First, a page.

“It is,” Hesthor told her. “I am hoping they will grant you a little time with her.”

A woman dressed in the same robes, her face hidden behind a veil, met them at the door, welcoming them with a smile in the eyes that were the only visible part of her. They stepped into a cool, hexagonal shaped room with walls of the same white, marble-like substance as the outside walls and more of the restful, reassuring, scrolling symbols. Marion looked around happily. She thought this was the most splendid room she had ever been in and the most peaceful. Yet it was completely empty. The decorations on the wall, floor and ceiling were the only features of the room.

“The symbols are Ancient Gallifreyan,” the Sister explained. “That is why you do not know what is written. It is a language known only to the scholars of this world. That is why you do not find it translated in your head as other forms of our language are.”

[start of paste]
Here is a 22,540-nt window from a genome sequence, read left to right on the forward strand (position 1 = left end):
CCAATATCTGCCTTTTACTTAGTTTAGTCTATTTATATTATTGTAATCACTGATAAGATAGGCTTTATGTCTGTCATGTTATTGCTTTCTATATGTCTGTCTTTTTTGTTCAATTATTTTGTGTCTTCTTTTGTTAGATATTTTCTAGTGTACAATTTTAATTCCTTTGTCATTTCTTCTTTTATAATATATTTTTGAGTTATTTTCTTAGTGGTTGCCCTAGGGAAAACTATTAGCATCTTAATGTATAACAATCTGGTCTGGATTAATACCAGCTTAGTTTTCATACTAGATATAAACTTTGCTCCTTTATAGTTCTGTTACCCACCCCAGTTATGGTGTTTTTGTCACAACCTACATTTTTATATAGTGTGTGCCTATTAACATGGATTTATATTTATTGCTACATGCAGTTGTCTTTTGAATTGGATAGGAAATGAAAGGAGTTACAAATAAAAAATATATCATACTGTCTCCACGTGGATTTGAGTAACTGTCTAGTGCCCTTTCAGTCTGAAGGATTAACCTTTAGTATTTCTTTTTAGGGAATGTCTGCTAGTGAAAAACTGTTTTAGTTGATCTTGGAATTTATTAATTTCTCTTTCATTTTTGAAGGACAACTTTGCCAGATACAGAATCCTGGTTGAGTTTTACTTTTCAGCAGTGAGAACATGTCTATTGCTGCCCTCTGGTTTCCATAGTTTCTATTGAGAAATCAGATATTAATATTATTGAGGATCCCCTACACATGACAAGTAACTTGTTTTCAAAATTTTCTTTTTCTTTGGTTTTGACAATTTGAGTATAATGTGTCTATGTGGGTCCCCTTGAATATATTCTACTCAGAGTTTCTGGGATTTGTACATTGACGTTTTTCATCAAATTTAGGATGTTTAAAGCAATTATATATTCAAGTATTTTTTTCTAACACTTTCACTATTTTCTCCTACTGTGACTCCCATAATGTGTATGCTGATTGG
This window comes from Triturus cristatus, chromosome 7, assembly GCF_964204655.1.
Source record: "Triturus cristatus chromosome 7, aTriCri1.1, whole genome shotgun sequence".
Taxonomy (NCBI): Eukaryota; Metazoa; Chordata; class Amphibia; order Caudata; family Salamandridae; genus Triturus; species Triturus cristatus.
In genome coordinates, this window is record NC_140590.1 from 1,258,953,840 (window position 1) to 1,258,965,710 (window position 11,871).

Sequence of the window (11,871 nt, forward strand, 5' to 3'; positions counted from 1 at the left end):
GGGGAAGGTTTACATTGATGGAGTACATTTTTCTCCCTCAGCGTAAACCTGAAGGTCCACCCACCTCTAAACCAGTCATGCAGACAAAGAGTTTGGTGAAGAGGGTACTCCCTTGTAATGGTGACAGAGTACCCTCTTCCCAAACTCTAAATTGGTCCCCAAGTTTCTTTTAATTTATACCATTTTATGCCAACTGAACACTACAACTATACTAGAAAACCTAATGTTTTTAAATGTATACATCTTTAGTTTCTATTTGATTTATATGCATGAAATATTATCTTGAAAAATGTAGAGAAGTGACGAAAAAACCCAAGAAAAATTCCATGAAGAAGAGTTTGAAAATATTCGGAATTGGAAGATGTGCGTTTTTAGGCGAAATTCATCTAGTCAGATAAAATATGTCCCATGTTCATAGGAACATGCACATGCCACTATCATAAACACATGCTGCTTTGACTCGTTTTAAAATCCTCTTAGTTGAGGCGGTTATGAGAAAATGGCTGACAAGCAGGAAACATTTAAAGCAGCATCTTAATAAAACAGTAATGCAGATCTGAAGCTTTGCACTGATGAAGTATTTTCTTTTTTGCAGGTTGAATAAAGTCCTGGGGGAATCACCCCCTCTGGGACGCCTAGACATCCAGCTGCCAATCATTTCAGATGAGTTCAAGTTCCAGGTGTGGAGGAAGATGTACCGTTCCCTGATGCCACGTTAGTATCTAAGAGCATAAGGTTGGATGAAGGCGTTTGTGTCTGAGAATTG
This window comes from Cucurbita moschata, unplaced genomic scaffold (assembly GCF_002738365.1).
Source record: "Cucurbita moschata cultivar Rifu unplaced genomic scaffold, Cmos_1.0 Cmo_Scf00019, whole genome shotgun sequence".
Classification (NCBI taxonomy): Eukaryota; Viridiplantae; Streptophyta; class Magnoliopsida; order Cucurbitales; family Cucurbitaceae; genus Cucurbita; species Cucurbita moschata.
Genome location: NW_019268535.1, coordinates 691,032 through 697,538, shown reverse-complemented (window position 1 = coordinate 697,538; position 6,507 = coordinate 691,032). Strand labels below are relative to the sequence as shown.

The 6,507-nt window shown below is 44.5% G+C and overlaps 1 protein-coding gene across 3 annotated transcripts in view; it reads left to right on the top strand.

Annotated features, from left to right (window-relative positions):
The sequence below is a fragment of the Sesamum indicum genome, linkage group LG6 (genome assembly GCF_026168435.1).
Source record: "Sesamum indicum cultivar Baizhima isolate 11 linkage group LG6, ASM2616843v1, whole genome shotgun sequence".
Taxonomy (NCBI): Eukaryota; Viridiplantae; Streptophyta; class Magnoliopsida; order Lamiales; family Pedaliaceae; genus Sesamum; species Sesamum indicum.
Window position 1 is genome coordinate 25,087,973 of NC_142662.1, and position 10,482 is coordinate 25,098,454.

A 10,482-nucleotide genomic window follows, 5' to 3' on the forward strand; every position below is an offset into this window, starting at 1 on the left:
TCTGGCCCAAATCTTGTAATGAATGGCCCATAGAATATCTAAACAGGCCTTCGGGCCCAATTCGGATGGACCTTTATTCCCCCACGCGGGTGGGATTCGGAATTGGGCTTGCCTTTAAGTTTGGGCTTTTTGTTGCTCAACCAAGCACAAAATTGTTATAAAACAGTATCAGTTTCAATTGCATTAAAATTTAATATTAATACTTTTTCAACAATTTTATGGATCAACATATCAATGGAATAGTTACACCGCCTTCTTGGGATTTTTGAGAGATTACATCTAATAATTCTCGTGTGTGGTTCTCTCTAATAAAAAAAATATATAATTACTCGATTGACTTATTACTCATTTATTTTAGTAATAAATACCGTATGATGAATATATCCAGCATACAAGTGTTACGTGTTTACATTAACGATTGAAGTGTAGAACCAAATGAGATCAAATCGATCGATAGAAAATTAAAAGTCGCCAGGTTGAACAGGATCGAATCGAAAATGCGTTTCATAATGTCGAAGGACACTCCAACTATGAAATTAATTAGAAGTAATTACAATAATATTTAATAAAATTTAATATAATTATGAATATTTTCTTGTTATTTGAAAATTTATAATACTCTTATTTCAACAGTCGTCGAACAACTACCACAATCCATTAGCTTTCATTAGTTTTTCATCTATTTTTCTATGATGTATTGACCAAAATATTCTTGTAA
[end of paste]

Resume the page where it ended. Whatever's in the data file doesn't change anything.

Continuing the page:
“Oh,” Marion looked surprised. “You know that I am not…”

“Do not fear,” the Sister told her. “This is a place where fear does not exist. Nor any other anxiety. Those you bring from outside are shed here in the hexagon. The six-sided figure is powerful. It is used in many ways. Here, we use it to create a room of perfect balance and calm so that those who come seeking peace are better able to find it. And yes, we know who you are.” The Sister took Marion’s hand “You are an Earth Child. From a green and blue planet that is so very far away. But now you are the wife of a Time Lord and you are a Lady of Gallifrey.”

“Yes, I am,” Marion said.